W.C. Stewart's Definition of Upstream Fishing?

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Re: W.C. Stewart's Definition of Upstream Fishing?

Post by Smuggler » Wed Jun 17, 2015 7:49 pm

Sounds good to me Hank! Keeping the rod tip high and a small bow in the line will also aid with the sometimes violent strikes you'll encounter fishing this way too.
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Re: W.C. Stewart's Definition of Upstream Fishing?

Post by CM_Stewart » Tue Jul 28, 2015 8:30 am

In Stewart's discussion of rods he refers a couple times to a 12' rod. With respect to lines he cautions against using a long line, although I couldn't find a specific reference to the length he uses. He also says to keep the rod no lower than a 40-45 degree angle, with little or no line on the water and drifts of one to two yards.
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Re: W.C. Stewart's Definition of Upstream Fishing?

Post by Troutmaddave » Wed Aug 05, 2015 8:00 pm

As my fishing progresses I find myself fishing wets and nymphs more and dries less. I always fish them upstream. In small pocket waters, I use no more than 2x my rod length of line, and in larger waters slightly more. As I use mainly a 7' cane rod I'm usually no more than 20' away from my quarry . My set up is as follows;
3# DT line, 7' braided furled leader. Leader is grey with the last 6" high viz orange or yellow. This makes a very sensitive indicator, and 6' 3lb tippet.
Rod tip held high and only dead drift for 6 or 7', roll cast off and reposition. Wether directly up stream or across and up my m.o is fairly the same. Works for me. I think a little drag here and there is ok, kinda works those lovely soft hackles a bit!!
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Re: W.C. Stewart's Definition of Upstream Fishing?

Post by joaniebo » Mon Jan 02, 2017 11:50 am

If you have access to Oliver Edwards' video on Wet Fly Fishing on either DVD or YouTube, he describes and demonstrates Stewart's Upstream Fishing method. You can see some of the method here: https://www.youtube.com/watch?v=Ge7Cl6ltAAs
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Re: W.C. Stewart's Definition of Upstream Fishing?

Post by tie2fish » Mon Jan 02, 2017 12:18 pm

Mr. Edwards is an admirable example to follow when it comes to both tying and fishing. It also helps to have the very best materials available and world class restricted access trout water. ;)
Some of the same morons who throw their trash around in National parks also vote. That alone would explain the state of American politics. ~ John Gierach, "Still Life with Brook Trout"
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Re: W.C. Stewart's Definition of Upstream Fishing?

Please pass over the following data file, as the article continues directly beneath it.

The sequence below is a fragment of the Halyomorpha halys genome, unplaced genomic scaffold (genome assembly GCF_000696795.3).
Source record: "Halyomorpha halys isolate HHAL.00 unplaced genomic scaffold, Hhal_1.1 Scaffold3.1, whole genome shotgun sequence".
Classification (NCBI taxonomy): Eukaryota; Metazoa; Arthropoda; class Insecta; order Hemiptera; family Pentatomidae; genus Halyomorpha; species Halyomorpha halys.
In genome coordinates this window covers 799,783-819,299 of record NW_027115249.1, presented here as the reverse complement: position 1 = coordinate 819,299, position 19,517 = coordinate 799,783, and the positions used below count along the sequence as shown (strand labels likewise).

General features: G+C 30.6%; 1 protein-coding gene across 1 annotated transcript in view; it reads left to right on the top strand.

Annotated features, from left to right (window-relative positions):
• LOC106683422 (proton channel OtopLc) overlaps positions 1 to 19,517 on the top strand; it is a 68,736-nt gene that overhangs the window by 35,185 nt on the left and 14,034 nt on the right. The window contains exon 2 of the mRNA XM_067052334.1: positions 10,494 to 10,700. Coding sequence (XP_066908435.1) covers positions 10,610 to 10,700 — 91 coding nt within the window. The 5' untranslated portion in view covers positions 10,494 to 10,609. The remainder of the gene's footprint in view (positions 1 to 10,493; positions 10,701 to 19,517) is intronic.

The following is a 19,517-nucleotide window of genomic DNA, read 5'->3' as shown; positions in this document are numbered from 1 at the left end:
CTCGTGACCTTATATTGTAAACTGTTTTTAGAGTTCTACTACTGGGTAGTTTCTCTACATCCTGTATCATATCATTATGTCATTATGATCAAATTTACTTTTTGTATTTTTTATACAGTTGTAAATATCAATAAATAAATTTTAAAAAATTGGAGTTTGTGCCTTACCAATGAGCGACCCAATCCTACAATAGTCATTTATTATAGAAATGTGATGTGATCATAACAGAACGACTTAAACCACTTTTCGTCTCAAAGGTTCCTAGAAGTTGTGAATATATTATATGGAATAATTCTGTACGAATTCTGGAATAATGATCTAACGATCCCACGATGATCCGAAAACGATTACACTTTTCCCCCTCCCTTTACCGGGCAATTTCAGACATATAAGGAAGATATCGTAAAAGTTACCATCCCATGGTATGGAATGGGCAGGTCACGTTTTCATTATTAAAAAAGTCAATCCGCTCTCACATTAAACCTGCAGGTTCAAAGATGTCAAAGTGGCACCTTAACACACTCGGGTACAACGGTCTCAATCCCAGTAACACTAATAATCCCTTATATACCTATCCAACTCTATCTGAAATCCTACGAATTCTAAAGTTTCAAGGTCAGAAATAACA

Post by Bitterroot » Thu Jan 04, 2018 12:22 pm

One year on brush-less high mountain stream in WY. I fished with my good friend who came and visit fro S Dakota and we drove all the way up to 11.000' elevation and to our surprise we found stream as wide as the highway hehe!
We made decisions to fish upstream with short line ( if any ) longer leader with our 9 foot rods.fly of the day was small BWO were coming off the water and i tied Waterhen Bloa #16 we waded in the middle of the stream and cast was upstream and slightly to the side, we covered both side of the stream that way and still kept conversation going since they are many, many grizzly bears in the area!( they were at one time relocated from Yellowstone park )
You cast upstream and held you rod high and just rode the current with last feet of 6X tippet after fly cam pass you , you you than look for the bears !! we did that for full 2 miles upstream section of this mountain creek.
All the takes came in upper portion of the drift-between 10-11 o'clock, it was amazing and very rhythm type fishing , you cast , no mend, just rod high and last 5-6 feet of leader in the water and dead drift leaders were greased up to.
our spiders looked on the water as cripple duns or fresh emergers. Bloa was outstanding.
We both hooked some 100 wild and native cuts that day and it was hard to duplicate it again few days later , even on different stream.What i like about this old Steward's method is that it can be apply to just about any situations.
in our case you could see the trout coming to the surface and taking our spiders riding right in the film. On my home water where current is very slow , more like Henrys Fork i mostly look at the end of my tippet and see if there is any movement or and water disturbances in many cases is hardly noticeable. Its what our sport separate us from Dry fly fishermen knowing and sensing when to set the hook is truly art to master.
Tight lines from cold and snowy Montana,
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Re: W.C. Stewart's Definition of Upstream Fishing?

Post by letumgo » Thu Jan 04, 2018 4:56 pm


I read your post with great interest, and enjoyed hearing your (bear-free) fishing success. Day's like that are rare and wonderful. Thank you for sharing with us. ;)
Ray (letumgo)----<°))))))><
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"Casting a fly rod in these tight quarters takes patience (swearing quietly to ones self helps too)."
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